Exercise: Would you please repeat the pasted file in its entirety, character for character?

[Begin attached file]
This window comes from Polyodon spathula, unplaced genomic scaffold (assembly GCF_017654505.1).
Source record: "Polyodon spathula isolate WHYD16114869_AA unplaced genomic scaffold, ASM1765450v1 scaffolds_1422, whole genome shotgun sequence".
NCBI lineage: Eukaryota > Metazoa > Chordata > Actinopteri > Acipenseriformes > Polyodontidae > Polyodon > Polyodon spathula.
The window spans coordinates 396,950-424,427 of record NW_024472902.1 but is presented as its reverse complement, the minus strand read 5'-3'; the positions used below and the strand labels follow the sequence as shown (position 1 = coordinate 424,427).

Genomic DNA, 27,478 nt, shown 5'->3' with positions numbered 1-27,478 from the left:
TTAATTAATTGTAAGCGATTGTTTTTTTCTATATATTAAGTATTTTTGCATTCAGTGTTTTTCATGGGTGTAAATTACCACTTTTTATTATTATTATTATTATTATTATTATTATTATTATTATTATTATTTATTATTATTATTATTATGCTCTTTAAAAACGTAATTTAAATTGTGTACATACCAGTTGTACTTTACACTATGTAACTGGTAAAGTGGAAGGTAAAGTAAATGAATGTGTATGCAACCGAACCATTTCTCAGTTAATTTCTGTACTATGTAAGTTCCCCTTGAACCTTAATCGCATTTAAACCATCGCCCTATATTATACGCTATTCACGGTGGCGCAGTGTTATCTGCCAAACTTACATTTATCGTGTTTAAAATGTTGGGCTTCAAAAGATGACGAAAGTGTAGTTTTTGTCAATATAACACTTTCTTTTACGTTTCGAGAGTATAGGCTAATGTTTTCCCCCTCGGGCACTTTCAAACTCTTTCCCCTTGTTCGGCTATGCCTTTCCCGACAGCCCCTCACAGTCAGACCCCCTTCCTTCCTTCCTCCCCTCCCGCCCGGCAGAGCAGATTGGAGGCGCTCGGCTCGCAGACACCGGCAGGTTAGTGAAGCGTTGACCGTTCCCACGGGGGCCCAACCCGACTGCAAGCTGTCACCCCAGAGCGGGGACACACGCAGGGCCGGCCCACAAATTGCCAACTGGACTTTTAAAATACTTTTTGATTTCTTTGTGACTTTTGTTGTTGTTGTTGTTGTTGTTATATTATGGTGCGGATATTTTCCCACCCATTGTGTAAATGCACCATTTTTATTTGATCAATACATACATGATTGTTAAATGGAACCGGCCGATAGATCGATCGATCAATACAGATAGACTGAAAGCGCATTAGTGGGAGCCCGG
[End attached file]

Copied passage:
This window comes from Polyodon spathula, unplaced genomic scaffold (assembly GCF_017654505.1).
Source record: "Polyodon spathula isolate WHYD16114869_AA unplaced genomic scaffold, ASM1765450v1 scaffolds_1422, whole genome shotgun sequence".
NCBI lineage: Eukaryota > Metazoa > Chordata > Actinopteri > Acipenseriformes > Polyodontidae > Polyodon > Polyodon spathula.
The window spans coordinates 396,950-424,427 of record NW_024472902.1 but is presented as its reverse complement, the minus strand read 5'-3'; the positions used below and the strand labels follow the sequence as shown (position 1 = coordinate 424,427).

Genomic DNA, 27,478 nt, shown 5'->3' with positions numbered 1-27,478 from the left:
TTAATTAATTGTAAGCGATTGTTTTTTTCTATATATTAAGTATTTTTGCATTCAGTGTTTTTCATGGGTGTAAATTACCACTTTTTATTATTATTATTATTATTATTATTATTATTATTATTATTATTATTTATTATTATTATTATTATGCTCTTTAAAAACGTAATTTAAATTGTGTACATACCAGTTGTACTTTACACTATGTAACTGGTAAAGTGGAAGGTAAAGTAAATGAATGTGTATGCAACCGAACCATTTCTCAGTTAATTTCTGTACTATGTAAGTTCCCCTTGAACCTTAATCGCATTTAAACCATCGCCCTATATTATACGCTATTCACGGTGGCGCAGTGTTATCTGCCAAACTTACATTTATCGTGTTTAAAATGTTGGGCTTCAAAAGATGACGAAAGTGTAGTTTTTGTCAATATAACACTTTCTTTTACGTTTCGAGAGTATAGGCTAATGTTTTCCCCCTCGGGCACTTTCAAACTCTTTCCCCTTGTTCGGCTATGCCTTTCCCGACAGCCCCTCACAGTCAGACCCCCTTCCTTCCTTCCTCCCCTCCCGCCCGGCAGAGCAGATTGGAGGCGCTCGGCTCGCAGACACCGGCAGGTTAGTGAAGCGTTGACCGTTCCCACGGGGGCCCAACCCGACTGCAAGCTGTCACCCCAGAGCGGGGACACACGCAGGGCCGGCCCACAAATTGCCAACTGGACTTTTAAAATACTTTTTGATTTCTTTGTGACTTTTGTTGTTGTTGTTGTTGTTGTTATATTATGGTGCGGATATTTTCCCACCCATTGTGTAAATGCACCATTTTTATTTGATCAATACATACATGATTGTTAAATGGAACCGGCCGATAGATCGATCGATCAATACAGATAGACTGAAAGCGCATTAGTGGGAGCCCGG